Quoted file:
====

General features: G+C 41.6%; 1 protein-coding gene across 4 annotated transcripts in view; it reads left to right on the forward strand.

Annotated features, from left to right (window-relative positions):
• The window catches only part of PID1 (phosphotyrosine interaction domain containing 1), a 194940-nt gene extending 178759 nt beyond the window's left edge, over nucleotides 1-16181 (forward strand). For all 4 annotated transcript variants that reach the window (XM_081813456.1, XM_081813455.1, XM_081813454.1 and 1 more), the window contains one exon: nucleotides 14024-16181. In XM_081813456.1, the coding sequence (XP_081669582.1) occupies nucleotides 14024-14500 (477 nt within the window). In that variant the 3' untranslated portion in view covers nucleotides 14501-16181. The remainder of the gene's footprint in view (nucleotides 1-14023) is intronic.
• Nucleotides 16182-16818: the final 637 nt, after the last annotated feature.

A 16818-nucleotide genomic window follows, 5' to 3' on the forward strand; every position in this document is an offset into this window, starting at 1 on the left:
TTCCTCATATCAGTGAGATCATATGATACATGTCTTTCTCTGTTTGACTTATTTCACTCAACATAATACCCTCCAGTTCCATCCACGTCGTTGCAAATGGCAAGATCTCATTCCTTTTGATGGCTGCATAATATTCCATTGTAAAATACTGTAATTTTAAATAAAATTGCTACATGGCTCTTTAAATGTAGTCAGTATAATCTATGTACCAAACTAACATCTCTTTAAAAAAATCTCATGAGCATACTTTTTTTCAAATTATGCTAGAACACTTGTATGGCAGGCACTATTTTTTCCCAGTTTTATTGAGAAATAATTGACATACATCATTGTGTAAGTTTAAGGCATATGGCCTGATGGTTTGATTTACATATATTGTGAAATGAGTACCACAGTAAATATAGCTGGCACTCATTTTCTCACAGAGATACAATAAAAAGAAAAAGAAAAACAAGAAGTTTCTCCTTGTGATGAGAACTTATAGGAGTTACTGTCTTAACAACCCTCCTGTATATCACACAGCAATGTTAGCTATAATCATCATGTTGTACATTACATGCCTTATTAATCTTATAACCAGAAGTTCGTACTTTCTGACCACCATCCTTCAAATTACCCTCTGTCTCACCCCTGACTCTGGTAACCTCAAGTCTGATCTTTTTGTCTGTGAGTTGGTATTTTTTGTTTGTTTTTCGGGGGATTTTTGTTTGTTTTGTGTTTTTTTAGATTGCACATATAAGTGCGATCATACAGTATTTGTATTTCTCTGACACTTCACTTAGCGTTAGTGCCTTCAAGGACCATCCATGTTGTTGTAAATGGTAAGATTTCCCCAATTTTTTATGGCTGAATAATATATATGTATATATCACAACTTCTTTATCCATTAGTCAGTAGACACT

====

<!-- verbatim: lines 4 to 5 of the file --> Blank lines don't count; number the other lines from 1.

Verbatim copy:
• Nucleotides 16182-16818: the final 637 nt, after the last annotated feature.

A 16818-nucleotide genomic window follows, 5' to 3' on the forward strand; every position in this document is an offset into this window, starting at 1 on the left: